How Can I Help? A Day in the Life of a Bodhisattva
How Can I Help?
How can I help are four simple words I never really learned. I don’t think I’m a bad person. In fact I try to be a very good person. But I supposed because I had a small immediate family, only my mother and a brother, there wasn’t much opportunity for my mother to teach me those four words. When my mother was around I was told what I was supposed to do and expected to do it or be punished. I was taught to respect adults, be kind to everyone and have self-confidence. The Golden Rule and laws of cause and effect where engrained in me by my Buddhist philosophy teachings. But going beyond what was expected was not emphasized or encouraged except within the concept of spreading good will and making good karma. I guess I never connected it to just being helpful.
Thinking back, there were many times when I could’ve been a big help at a Thanksgiving dinner, a group function or other community gathering. But I just didn’t know what to do. Without someone telling me I sort of faded into the wall or hung with the men who were yucking it up, not worrying about cleaning up or small details. I would justify it thinking if somebody needed help they would ask. Or feeling a bit feminist, I’d think how chauvinist it was that only women were working and I wasn’t going to give in.
In our adult lives there are hopefully, still people who can make an impression on us and shape the way we live. A very good college friend made a huge impact on me in both a good and bad way. First she pushed me to be proud of who I am and what I’d accomplished. Leaving home with a one-way bus ticket to college, no job and unknown prospects of where I was going to live as I put myself through school was worth hailing. But she also taught me that I should never accept no for an answer, speak out and try to be the exception to the rule. To be proud is good. Never accepting the answer no and speaking out were also good to prepare me for a profession as a journalist. But somewhere along the way the idea of being the exception to the rule might have gone a little way-ward as it probably made me give the impression that I was some how better or superior to everyone else.
I remember attending a fitness event where I wasn’t interested in all the classes offered, so I only paid for one class. However, there was a second class I just wanted to watch a little bit to see if I would like it. The organizer was very firm in not wanting to allow this since I hadn’t paid. I was probably a little over-bearing in my attempt to convince her otherwise. This created ill feelings and did not make me look like a very good person.
For years I carried on with this narrative barreling through life and pissing people off. While it’s sometimes helpful as a reporter, I couldn’t understand why so many people were having negative feelings and speaking against me (behind my back). There came to be two kinds of people in my life, those who didn’t like me and called me aggressive, or those who really liked me and wanted to share in my energy and spirit. Away from the second class of people I usually felt like an outsider and started to be a little stand offish with new people.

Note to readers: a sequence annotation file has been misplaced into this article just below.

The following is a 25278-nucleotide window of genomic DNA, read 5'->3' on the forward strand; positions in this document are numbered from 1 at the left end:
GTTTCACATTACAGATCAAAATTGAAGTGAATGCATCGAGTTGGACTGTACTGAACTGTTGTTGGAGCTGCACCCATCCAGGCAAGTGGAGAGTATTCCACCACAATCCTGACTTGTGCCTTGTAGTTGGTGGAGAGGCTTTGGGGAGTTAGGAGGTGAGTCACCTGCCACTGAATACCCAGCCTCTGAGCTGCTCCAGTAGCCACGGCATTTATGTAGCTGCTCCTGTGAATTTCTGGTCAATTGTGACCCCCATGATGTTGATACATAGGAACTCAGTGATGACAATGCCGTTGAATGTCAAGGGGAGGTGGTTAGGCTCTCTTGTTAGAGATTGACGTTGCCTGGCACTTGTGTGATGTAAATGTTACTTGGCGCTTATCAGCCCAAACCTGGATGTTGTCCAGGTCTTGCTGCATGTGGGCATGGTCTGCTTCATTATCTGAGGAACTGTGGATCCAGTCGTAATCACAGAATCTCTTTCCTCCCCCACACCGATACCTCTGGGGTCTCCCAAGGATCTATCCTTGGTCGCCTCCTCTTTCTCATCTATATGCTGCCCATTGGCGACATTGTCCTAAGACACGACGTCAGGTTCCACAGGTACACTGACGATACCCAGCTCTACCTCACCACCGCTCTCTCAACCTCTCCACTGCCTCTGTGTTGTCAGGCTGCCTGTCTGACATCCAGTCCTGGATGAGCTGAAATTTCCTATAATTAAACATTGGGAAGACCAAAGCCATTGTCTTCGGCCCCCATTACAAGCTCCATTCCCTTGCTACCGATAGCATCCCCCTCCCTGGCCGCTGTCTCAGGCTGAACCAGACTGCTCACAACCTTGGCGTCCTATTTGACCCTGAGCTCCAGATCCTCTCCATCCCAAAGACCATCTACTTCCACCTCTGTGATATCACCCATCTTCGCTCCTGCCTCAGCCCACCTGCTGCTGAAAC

After moving to Denver I made two good friends. We met in my Zumba class. Our friendship spilled outside the exercise room where we had drinks, dinners and family gatherings together. Something that really made an impression on me was when I was planning an event, leading a class or just having a bad day, they would always ask me, “How can I help?”
Gee, most often I didn’t even know how to answer. Help? What’s that? How could you possibly help me? I had been so self-reliant, so self-sufficient, so self-absorbed that I couldn’t even imagine receiving unsolicited aid. My way of thinking was it would be harder to explain what I needed than to just absorb the stress and do it myself. Their offers were constant and sincere so that I eventually started saying yes.
Your children probably change you more than anything. As my two sons and daughter started growing and I started paying attention to the humans I was creating I started considering how I wanted them to behave. It made me look more closely at the example I was setting. Of course I want them to be self confident, proud, unstoppable. But most importantly, I want them to be kind, thoughtful and happy. I started really exploring my attitude and actions. I started prompting myself to ask, “how can I help?”
What an amazing difference it has made asking those simple words. First, it’s kind. It lets someone know that you care. Secondly it removes the burden of trying to figure out if I should be doing something and what it should be. To look someone in the eyes and sincerely say those words feels good. If they say yes, it’s wonderful to support another human being. The gratitude is usually overwhelming and good will is created all around.
What I’ve come to realize is that I love helping people. I mostly love doing it by teaching fitness and yoga. I am happy when I am able to motivate someone to exercise and feel good about their body or to help them become stronger, self-confidence or lose weight. My new love is in the yoga room where I can help people find the pleasure and love for their body through dynamic moves or relaxation and restoration through mediation and yin yoga. What I am learning I love sharing and helping people to find love and confidence in themselves. So, let me ask you sincerely, how can I help you?